First Hugo, and now The Artist—films about films, for people who love films, huzzah! Not that either of these movies is…inaccessible to a “regular” audience, but a little bit of knowledge allows one to appreciate the in-jokes, homages, references, what-have-you (of course, the factual inaccuracies also stand out more sharply as well, but that’s a burden we’ll have to bear).
Perhaps the best word to describe The Artist is “charming”—it’s not especially complex dramatically nor hilariously funny, although it’s both touching and amusing at times—but the film is a true pleasure to watch, the characters are worthy of empathy, the formal aspects (no dialogue or sound effects, black & white cinematography) are intriguing, and “getting” the sub-texts enhances the viewing experience for us film nerds. Director Michael Hazanavicius often treads a fine line between subtlety and blatant symbolism (or to be more precise, he alternates between these two extremes) but this is really a well-crafted work with no serious weak spots in concept or execution.
The Artist depicts a few years in the life of George Valentin (Jean Dujardin), a Douglas Fairbanksian star whose films focus on his boundless energy and brilliant smile. Valentin lives the good life (although his marriage doesn’t appear to be happy) in a grand Hollywood mansion, and the future looks bright. A chance encounter with would-be actress Peppy Miller (Bérénice Bejo, the director’s real-life wife) produces a few emotional sparks, but they go their separate ways (George does give her an inspiring and apparently sincere pep-talk): he continues to perform on the Olympian level, while she begins her own climb to the heights.
However, George doesn’t view the advent of sound with favour, and parts ways with the Kinograph Motion Picture Company. His attempt at independent production with a silent feature entitled “Tears of Love” fails, and the stock market crash does the rest: his wife leaves him, he has to sell off his mansion and its contents, and is reduced to near-poverty. Peppy, in the meantime, has become a major star in sound pictures. However, she’s never forgotten George…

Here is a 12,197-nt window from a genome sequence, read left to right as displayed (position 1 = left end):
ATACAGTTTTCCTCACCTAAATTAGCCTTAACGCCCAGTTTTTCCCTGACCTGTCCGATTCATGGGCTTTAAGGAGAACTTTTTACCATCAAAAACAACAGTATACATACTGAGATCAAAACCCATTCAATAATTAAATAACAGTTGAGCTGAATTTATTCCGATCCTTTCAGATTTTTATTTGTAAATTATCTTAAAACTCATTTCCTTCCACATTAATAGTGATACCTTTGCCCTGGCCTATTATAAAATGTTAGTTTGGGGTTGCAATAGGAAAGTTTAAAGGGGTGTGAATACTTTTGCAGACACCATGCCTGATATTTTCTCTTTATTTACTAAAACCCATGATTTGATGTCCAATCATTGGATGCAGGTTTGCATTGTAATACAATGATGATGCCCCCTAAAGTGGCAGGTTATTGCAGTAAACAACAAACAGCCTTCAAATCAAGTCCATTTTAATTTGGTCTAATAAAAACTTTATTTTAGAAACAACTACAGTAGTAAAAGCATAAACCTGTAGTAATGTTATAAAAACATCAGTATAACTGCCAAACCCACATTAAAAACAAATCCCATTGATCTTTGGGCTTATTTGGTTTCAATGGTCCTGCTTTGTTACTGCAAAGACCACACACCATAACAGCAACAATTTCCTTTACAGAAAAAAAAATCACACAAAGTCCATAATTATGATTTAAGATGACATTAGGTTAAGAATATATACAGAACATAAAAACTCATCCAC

The Artist isn’t a documentary, so it should be permitted a certain freedom in its depiction of silent Hollywood and its transition to sound. Still, dramatic license occasionally pokes one in the eye: sound didn’t suddenly explode on the motion picture industry in 1929 as the film suggests, but gradually moved from the experimental stage to become a novelty (in the early 1920s) and then appeared in feature films as early as 1926 (Don Juan had a synchronised music score), and The Jazz Singer was a massive hit in 1927 (when The Artist begins). There was some trepidation about the capital investment required to convert to the new and unproven technology, and some people felt sound and film artistry were inherently inimicable, but the writing was on the wall fairly early on.
Similarly, the scene in which mega-star George Valentin is brushed aside in favour of “fresh meat” for film audiences is hardly credible. Established stars were generally given the opportunity to make the transition to sound, unless there were specific reasons why they were clearly unsuitable for the new medium. Naturally, some performers became casualties of sound, but very few were denied even the chance to try. The Artist initially depicts George scoffing at a “sound test,” but we don’t see him refuse to make a sound film in 1929: instead he is blatantly informed by studio head Al Zimmer (John Goodman) that his services are no longer needed.
Why doesn’t George give sound films a try? His public statements about sound ruining films as an art form appear to be attempts to sell his silent movie to the public rather than a seriously-held aesthetic judgement. He has a nightmare in which all manner of noise figures prominently, yet he himself cannot make a sound. Only in the final moments of The Artist do we get a hint of what may have been on George’s mind all along: his only dialogue in the movie is in response to Zimmer’s enthusiastic request for a repeat of the climactic dance routine, to which George replies “Wizz plesair!” Yes, “All-American” screen hero George Valentin has a French accent thicker than Maurice Chevalier and Charles Boyer’s combined (of course, those two Gallic performers did quite well in Hollywood, but their screen personas were tailored to fit). Whether this is the “secret” of The Artist is debatable: perhaps Hazanavicius had no such idea, and he really did intend for us to believe George had ideological objections to sound films (or that he was just insecure and didn’t want to risk his career to new technology).
The Artist, to its credit, doesn’t cheat formally: it truly is a silent film (with an accompanying music score) until the very end (aside from the aforementioned dream sequence and a musical montage set to the song “Pennies from Heaven”). There are a few inter-titles, but the audience is expected to mentally fill in much of the dialogue themselves, or infer from the action what is happening. Other silent-film conventions are used effectively, such as images which convey sound (for example, a shot of Peppy whistling to get George’s attention), “wipes” to transition from scene to scene, and so forth.